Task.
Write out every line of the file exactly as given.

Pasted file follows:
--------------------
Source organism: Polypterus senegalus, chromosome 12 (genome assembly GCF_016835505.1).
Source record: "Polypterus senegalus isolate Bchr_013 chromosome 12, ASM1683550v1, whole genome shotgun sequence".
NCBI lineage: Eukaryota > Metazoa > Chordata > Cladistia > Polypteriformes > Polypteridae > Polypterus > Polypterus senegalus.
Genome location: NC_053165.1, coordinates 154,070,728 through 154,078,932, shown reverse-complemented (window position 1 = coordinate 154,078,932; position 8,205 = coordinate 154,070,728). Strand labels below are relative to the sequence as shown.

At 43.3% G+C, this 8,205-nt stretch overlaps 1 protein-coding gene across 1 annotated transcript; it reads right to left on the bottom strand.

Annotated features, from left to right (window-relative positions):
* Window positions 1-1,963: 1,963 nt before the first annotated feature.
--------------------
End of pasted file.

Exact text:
Source organism: Polypterus senegalus, chromosome 12 (genome assembly GCF_016835505.1).
Source record: "Polypterus senegalus isolate Bchr_013 chromosome 12, ASM1683550v1, whole genome shotgun sequence".
NCBI lineage: Eukaryota > Metazoa > Chordata > Cladistia > Polypteriformes > Polypteridae > Polypterus > Polypterus senegalus.
Genome location: NC_053165.1, coordinates 154,070,728 through 154,078,932, shown reverse-complemented (window position 1 = coordinate 154,078,932; position 8,205 = coordinate 154,070,728). Strand labels below are relative to the sequence as shown.

At 43.3% G+C, this 8,205-nt stretch overlaps 1 protein-coding gene across 1 annotated transcript; it reads right to left on the bottom strand.

Annotated features, from left to right (window-relative positions):
* Window positions 1-1,963: 1,963 nt before the first annotated feature.